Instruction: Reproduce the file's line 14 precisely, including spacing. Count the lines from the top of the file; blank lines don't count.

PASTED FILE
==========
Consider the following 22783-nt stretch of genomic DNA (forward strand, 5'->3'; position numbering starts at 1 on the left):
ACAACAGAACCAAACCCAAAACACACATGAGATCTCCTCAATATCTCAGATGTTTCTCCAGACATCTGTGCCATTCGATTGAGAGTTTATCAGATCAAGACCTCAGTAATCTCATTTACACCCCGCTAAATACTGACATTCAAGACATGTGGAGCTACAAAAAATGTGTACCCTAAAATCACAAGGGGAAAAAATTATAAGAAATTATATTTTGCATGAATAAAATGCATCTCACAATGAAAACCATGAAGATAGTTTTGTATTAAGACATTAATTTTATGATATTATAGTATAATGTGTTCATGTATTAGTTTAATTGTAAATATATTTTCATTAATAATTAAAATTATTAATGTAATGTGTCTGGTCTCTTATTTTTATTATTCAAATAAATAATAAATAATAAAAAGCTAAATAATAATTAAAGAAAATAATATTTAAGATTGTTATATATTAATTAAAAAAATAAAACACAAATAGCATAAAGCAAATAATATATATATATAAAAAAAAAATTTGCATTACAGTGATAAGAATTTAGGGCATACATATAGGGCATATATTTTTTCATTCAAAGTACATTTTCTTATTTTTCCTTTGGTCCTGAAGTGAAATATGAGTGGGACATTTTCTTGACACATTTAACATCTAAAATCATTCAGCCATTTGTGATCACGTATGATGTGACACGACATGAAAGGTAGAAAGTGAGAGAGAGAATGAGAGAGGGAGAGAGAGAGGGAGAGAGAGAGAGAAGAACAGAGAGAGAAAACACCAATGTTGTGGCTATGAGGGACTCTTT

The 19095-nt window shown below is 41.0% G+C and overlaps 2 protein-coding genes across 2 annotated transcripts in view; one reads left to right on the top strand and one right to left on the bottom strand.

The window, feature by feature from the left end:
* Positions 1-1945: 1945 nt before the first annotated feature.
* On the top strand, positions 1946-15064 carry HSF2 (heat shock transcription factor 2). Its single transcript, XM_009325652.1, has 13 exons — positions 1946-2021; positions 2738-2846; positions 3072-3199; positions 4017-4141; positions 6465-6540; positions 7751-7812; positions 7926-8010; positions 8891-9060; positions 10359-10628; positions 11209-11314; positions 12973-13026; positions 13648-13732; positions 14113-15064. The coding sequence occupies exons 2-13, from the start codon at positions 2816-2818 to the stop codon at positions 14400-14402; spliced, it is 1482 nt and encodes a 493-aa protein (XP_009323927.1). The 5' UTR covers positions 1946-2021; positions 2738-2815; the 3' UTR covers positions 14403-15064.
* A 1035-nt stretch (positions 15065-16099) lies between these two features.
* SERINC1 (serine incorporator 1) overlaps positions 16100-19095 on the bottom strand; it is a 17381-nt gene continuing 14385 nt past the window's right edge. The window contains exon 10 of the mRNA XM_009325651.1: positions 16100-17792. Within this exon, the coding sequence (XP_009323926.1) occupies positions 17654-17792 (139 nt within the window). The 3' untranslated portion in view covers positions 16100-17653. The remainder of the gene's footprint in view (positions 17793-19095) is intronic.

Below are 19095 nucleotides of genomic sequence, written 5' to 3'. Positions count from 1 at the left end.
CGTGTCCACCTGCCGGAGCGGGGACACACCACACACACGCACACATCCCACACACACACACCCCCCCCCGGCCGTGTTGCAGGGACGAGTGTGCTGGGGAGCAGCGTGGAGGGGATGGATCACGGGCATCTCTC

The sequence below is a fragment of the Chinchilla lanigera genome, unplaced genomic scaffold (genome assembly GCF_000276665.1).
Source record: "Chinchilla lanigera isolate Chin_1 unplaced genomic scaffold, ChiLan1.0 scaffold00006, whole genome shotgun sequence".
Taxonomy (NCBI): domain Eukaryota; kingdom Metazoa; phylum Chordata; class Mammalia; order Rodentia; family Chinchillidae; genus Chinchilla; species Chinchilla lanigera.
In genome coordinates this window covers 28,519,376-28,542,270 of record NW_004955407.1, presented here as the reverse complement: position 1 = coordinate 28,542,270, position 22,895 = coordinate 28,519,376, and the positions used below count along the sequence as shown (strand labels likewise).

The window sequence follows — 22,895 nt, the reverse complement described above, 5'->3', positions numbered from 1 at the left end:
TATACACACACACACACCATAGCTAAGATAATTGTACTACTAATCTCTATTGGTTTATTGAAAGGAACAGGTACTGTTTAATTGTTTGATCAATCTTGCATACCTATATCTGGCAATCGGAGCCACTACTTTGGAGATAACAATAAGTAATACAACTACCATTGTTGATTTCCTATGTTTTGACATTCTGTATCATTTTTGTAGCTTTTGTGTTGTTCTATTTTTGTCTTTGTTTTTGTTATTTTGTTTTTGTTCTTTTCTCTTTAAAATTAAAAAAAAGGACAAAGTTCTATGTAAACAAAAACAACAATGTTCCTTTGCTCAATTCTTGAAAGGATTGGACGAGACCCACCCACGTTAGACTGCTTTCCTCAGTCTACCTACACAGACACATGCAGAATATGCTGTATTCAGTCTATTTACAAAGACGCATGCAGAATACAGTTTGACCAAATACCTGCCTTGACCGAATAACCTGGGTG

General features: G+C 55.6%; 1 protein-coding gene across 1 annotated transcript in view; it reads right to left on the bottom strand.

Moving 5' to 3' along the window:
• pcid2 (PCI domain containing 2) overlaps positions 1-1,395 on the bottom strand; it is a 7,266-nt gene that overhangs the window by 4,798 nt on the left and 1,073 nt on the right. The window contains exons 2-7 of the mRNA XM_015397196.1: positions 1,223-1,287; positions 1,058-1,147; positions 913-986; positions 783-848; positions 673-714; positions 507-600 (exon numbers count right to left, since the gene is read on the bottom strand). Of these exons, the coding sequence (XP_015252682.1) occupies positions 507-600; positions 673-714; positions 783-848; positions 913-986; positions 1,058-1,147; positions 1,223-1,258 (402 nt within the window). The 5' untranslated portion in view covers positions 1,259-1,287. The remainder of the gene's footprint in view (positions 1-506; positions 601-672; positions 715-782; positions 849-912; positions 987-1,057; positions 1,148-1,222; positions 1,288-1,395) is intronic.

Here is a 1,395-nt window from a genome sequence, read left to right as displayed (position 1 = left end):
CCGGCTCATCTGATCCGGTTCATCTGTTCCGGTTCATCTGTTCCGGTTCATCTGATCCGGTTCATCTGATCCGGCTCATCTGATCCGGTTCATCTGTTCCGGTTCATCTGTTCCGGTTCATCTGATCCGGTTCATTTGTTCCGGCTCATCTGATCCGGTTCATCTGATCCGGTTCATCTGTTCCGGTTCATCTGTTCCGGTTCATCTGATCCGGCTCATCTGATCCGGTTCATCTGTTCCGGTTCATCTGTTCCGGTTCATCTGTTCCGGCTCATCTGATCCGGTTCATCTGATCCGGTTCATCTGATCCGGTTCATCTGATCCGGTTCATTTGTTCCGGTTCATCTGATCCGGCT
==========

In genome coordinates this window covers 28,519,376-28,542,270 of record NW_004955407.1, presented here as the reverse complement: position 1 = coordinate 28,542,270, position 22,895 = coordinate 28,519,376, and the positions used below count along the sequence as shown (strand labels likewise).